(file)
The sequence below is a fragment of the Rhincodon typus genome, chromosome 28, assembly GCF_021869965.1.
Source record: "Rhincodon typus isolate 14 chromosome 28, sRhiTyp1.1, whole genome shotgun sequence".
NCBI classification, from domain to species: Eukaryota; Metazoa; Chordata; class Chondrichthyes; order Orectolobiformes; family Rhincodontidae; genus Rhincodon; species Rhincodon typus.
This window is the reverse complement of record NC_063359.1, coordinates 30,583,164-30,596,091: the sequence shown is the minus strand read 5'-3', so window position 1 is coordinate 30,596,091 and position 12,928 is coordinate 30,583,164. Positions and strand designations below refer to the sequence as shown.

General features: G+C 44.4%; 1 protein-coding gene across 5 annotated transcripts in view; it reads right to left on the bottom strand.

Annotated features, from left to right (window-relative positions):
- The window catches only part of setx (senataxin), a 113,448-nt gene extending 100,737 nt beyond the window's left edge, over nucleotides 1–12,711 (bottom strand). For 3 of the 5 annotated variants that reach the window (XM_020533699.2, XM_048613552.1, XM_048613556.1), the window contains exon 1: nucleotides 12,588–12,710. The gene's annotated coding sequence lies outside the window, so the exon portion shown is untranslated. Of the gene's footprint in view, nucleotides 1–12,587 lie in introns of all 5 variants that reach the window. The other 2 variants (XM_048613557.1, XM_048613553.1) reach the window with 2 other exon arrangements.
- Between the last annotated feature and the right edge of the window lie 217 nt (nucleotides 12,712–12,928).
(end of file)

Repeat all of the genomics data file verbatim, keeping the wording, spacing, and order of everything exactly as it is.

The sequence below is a fragment of the Rhincodon typus genome, chromosome 28, assembly GCF_021869965.1.
Source record: "Rhincodon typus isolate 14 chromosome 28, sRhiTyp1.1, whole genome shotgun sequence".
NCBI classification, from domain to species: Eukaryota; Metazoa; Chordata; class Chondrichthyes; order Orectolobiformes; family Rhincodontidae; genus Rhincodon; species Rhincodon typus.
This window is the reverse complement of record NC_063359.1, coordinates 30,583,164-30,596,091: the sequence shown is the minus strand read 5'-3', so window position 1 is coordinate 30,596,091 and position 12,928 is coordinate 30,583,164. Positions and strand designations below refer to the sequence as shown.

General features: G+C 44.4%; 1 protein-coding gene across 5 annotated transcripts in view; it reads right to left on the bottom strand.

Annotated features, from left to right (window-relative positions):
- The window catches only part of setx (senataxin), a 113,448-nt gene extending 100,737 nt beyond the window's left edge, over nucleotides 1–12,711 (bottom strand). For 3 of the 5 annotated variants that reach the window (XM_020533699.2, XM_048613552.1, XM_048613556.1), the window contains exon 1: nucleotides 12,588–12,710. The gene's annotated coding sequence lies outside the window, so the exon portion shown is untranslated. Of the gene's footprint in view, nucleotides 1–12,587 lie in introns of all 5 variants that reach the window. The other 2 variants (XM_048613557.1, XM_048613553.1) reach the window with 2 other exon arrangements.
- Between the last annotated feature and the right edge of the window lie 217 nt (nucleotides 12,712–12,928).